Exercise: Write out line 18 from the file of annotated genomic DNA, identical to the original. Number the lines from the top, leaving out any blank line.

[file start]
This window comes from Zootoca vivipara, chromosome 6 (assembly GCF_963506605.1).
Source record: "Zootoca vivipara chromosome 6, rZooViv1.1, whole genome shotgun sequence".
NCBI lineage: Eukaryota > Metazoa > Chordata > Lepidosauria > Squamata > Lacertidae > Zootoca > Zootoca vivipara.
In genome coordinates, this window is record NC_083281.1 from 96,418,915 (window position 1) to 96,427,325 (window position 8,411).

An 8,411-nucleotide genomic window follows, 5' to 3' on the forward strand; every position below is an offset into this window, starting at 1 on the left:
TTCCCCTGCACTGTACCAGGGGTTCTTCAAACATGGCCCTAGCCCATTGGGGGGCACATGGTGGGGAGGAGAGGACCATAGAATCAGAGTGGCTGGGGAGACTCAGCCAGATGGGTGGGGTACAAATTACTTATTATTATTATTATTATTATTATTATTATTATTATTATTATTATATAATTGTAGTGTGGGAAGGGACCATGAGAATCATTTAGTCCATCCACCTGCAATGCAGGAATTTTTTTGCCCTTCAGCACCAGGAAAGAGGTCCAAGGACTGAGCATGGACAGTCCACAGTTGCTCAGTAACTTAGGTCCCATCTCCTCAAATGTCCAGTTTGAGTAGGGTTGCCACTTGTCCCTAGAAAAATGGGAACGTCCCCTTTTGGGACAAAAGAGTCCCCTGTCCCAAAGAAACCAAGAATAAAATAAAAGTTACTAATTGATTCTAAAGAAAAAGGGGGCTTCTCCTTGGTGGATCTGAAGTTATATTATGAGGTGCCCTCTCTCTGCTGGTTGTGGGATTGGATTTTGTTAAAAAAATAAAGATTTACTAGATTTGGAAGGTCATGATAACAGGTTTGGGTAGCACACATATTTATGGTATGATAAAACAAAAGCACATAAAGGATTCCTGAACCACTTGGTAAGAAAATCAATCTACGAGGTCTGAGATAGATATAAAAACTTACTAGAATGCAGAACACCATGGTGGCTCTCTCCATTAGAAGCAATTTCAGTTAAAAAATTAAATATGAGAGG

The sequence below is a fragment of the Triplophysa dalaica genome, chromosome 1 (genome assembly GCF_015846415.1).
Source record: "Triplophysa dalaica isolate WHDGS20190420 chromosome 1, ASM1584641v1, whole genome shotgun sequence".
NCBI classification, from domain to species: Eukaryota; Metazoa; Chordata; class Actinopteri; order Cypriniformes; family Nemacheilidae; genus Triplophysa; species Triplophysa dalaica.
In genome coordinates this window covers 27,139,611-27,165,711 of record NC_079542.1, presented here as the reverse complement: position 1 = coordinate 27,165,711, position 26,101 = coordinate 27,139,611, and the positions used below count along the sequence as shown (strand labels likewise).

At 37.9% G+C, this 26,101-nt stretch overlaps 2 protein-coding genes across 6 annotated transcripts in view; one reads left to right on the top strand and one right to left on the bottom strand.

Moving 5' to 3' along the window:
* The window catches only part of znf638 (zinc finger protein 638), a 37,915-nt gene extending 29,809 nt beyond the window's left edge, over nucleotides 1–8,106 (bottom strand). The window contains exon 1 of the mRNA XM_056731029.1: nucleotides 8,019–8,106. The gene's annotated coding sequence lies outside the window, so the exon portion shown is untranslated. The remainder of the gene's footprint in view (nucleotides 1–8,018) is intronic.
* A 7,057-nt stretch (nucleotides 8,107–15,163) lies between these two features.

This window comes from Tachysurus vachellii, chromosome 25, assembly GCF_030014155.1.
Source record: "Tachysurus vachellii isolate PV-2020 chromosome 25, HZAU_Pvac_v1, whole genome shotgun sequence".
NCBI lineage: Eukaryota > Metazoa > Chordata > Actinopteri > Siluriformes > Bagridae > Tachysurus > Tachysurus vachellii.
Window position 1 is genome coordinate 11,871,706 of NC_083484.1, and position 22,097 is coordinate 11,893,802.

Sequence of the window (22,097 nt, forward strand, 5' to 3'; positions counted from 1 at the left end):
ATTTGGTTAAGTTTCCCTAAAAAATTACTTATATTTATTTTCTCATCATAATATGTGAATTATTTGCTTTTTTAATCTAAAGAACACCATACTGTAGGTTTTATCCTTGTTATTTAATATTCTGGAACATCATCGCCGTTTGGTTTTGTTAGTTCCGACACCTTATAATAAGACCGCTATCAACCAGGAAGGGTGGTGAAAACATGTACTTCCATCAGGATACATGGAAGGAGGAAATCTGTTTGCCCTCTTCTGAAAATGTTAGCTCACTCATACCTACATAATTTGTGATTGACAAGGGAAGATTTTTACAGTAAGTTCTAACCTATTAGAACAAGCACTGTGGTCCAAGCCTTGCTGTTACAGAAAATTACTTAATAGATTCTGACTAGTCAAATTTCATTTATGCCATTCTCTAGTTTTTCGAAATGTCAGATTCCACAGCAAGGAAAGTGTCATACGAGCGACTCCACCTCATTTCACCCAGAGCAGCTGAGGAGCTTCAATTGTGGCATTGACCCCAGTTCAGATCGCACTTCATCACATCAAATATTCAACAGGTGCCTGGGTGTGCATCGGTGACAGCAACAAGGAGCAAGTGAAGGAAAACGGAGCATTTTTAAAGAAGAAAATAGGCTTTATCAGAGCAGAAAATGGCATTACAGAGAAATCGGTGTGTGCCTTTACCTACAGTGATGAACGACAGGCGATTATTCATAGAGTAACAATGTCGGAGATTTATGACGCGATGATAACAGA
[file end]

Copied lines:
Window position 1 is genome coordinate 11,871,706 of NC_083484.1, and position 22,097 is coordinate 11,893,802.